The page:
The parents get very disillusioned. They spend thousands of dollars and then watch their kids getting cheated out of matches. I know for a fact it’s causing kids to quit the game.

    The responsibility to fix this lies with the tournament directors. If they want to run these huge tournaments, than they have to have control over what happens and the ability to make sure all the athletes follow the rules. A couple of roving umpires isn’t going to get the job done. What we need in junior tennis is a stationary umpire for every two courts.

    It costs $100 to enter some of these big tournaments. For that amount the least the kids should expect is a chance to let their tennis do the talking, without all these ridiculous other factors that have no place whatsoever in our sport. It has to stop and not next year, it has to stop now.
    Robert is right on again... even when the umpire is there,these kids are talking back,arguing,and questioning the umpire's calls.. and a lot of them know that USTA umpire are are tutored not to go against a kids call,so any far side lines calls are never reversed .... parents are coaching kids in a foreign language... kids from the same academy are told to go cheer for the group and against every point when the other guy makes an error... they take bathroom breaks when they get broken(when I was growing up playing Jr tennis in SoCal,we never had bathroom break,except after the 2nd set)this is just the small part of all the B.S. that goes on..

    Comment


    • #3
      Great article..I couldn't agree more with Robert. I try my best to discourage any cheating among the players at our academy, and feel tennis players should try to have the sportsmanship protocal of golf, where players have disqualified themselves for cheating. Unfortunately I believe much of the pressure to cheat comes from the juniors parents and coaches. I've seen parents yell at their kids for not calling balls out that where clearly in, this is truely unfortunate. Maybe the USTA needs to keep parents from watching courtside and just allow viewing from the clubhouse or 100+ feet. Now as far as coaches encouraging cheating and poor sportsmanship, what can I say but, it should not happen at all. Hopefully something can be done since this is now an ever growing epidemic in junior tennis, too bad since above all teniis should be fun, as well as competitive.

      Comment


      • #4
        Cheating in Juniors; HGH; Human Growth Hormone

        Not only is there widespread cheating of the type that Robert has witnessed, I would like people to comment on the growing and widespread use of growth hormone at the junior levels. Sometimes the use of growth hormone is for legitimate and/or medical purposes such as when parents are concerned that their child will not grow to a normal height, but often this treatment is abused by parents who want their kids to be taller for sports purposes. I am told that Andy Roddick was 5 ft. 2 inches at 15 and that his brothers are both about 5 ft. 9 inches tall. Perhaps they just wanted to make sure that he started his growth spurt but it appears that some of this was also motivated to make sure he was tall for sports. Many believe that Sharapova was on this treatment and that's how she ended up being 6 ft. 2 when her parents are reportedly of below average or average height at most. She was still growing at 19 years old which is almost unheard of for a girl. Many parents of juniors are open about their use of HGH claiming that it's just for medical purposes but once these kids are at least average height and they keep going to well above average it becomes obvious that they are also motivated by trying to give their kids an edge for sports.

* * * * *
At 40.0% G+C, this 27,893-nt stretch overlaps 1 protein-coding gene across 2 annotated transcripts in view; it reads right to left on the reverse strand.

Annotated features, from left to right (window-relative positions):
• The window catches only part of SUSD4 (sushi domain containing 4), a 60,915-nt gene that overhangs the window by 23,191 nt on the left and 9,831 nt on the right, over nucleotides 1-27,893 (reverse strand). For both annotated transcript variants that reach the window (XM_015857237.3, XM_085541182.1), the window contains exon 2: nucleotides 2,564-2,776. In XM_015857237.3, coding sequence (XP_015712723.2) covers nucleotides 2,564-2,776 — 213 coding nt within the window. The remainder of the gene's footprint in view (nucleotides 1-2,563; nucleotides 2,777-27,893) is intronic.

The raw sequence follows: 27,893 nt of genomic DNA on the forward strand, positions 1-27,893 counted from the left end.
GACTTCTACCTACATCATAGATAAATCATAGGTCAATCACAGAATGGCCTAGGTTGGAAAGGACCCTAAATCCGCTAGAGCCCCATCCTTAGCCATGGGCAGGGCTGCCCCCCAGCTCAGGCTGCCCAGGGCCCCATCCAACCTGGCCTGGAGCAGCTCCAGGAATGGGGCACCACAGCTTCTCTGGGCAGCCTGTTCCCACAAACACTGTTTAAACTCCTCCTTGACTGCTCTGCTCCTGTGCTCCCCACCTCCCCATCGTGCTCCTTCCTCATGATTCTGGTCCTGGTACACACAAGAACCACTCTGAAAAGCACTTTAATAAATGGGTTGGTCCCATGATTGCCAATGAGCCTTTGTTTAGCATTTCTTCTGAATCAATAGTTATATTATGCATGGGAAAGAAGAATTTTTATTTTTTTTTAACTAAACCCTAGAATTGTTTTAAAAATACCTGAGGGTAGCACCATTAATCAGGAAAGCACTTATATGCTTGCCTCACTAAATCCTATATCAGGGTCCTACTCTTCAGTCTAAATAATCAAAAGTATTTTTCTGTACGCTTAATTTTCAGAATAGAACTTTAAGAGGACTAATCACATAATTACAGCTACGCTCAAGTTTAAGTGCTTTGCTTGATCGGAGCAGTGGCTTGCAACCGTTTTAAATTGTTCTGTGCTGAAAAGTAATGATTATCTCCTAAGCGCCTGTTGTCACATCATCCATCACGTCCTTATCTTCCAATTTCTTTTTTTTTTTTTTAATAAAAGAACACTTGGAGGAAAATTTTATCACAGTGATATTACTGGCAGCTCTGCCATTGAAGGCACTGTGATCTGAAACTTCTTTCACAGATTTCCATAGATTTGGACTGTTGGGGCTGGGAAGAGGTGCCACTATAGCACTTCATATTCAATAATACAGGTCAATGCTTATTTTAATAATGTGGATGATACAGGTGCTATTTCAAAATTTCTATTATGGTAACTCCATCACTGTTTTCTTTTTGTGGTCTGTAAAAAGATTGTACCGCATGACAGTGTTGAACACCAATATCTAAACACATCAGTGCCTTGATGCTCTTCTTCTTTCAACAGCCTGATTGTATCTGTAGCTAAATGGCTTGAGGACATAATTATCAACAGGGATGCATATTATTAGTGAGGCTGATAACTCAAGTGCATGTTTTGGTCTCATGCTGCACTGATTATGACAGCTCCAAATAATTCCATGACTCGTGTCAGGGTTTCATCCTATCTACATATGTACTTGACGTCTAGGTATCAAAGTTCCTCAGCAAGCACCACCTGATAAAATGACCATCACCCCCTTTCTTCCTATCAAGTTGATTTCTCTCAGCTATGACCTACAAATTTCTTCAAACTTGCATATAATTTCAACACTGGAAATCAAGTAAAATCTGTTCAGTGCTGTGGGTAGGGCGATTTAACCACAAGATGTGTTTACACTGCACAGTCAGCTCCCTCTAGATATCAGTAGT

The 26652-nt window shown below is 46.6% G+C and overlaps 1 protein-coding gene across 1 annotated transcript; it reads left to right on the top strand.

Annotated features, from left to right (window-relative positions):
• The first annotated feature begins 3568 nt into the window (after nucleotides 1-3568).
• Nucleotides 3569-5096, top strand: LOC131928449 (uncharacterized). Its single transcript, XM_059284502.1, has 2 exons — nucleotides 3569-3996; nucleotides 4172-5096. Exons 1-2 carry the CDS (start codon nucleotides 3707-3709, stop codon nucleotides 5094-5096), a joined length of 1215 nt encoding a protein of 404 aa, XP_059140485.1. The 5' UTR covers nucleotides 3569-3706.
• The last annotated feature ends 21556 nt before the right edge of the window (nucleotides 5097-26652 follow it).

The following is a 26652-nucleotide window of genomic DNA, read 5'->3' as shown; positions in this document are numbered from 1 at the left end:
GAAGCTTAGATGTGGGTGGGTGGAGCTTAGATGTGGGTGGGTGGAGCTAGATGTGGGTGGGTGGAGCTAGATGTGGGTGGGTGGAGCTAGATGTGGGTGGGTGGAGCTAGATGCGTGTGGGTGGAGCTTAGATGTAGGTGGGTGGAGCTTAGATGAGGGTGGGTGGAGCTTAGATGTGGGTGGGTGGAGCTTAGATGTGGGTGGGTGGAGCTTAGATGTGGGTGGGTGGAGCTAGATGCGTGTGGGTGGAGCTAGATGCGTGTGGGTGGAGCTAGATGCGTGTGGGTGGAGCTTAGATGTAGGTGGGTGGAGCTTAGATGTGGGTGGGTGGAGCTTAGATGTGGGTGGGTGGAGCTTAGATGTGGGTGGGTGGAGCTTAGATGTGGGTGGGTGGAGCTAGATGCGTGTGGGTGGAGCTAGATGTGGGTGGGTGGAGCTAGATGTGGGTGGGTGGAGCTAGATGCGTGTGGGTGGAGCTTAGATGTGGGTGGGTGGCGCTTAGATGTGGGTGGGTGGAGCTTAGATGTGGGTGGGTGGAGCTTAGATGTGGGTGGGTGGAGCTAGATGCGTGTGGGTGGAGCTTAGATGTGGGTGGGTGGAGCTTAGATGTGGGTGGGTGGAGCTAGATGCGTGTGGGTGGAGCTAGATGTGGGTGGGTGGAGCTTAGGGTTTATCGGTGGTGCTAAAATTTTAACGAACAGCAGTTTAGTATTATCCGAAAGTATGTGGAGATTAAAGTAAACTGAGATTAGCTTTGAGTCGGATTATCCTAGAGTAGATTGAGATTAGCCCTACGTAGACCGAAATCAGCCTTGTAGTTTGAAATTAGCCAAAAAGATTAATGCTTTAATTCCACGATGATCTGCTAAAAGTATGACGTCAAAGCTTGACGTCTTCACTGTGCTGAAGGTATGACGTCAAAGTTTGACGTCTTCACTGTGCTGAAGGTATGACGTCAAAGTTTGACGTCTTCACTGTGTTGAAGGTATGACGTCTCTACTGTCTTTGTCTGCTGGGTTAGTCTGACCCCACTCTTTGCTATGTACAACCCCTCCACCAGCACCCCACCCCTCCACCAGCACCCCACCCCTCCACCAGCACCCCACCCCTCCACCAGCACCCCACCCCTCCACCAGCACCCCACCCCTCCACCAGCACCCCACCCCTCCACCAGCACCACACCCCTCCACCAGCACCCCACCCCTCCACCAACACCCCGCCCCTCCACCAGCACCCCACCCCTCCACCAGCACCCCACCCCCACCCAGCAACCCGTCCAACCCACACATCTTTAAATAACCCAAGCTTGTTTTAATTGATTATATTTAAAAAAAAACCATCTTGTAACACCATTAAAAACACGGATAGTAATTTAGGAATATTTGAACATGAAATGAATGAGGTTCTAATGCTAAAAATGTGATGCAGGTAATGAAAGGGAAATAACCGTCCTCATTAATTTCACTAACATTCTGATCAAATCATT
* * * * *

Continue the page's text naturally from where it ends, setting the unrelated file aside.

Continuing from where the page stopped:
Presumably, this sort of thing has health risks and it's amazing that these parents seem to be unconcerned about this.

        Keep in mind that since there is no drug testing for junior players, there is no way that this will be discovered. And, presumably these players will no longer be on the stuff when they're in college or the pros, but does anyone know whether the NCAA's even tests for this stuff?

        Comment


        • #5
          Great topic

          I have sons playing junior tennis and the cheating is wide spread. The culture in all sports is out of control-When Wayne Gretzky says your not trying if your not cheating then I know something is way out of whack in sports. The parents and kids feel so much pressure that they actually believe their own crap. The sport is being ruined with this attitude. Cheaters used to be taken care of by being cast out but now there parents are involved and so now they have a fan base. Yes it all starts and ends with the parents. Parents should be parents instead of fans or coaches. The parents should not be allowed to watch court side-they should have to sit at the clubhouse to watch. Clapping on someone's answers error has to be a point penalty. The things I have seen in the 8 & unders - why would a kid want to put themselves through this. We are losing players in our sport because of this. My youngest would rather play soccer and I can't blame him. I have had umpires have to get in between parents and players on the court in the middle of the match and they let the kid keep playing. The more pressure that is put on a kid the more the kid will cheat and then burn out.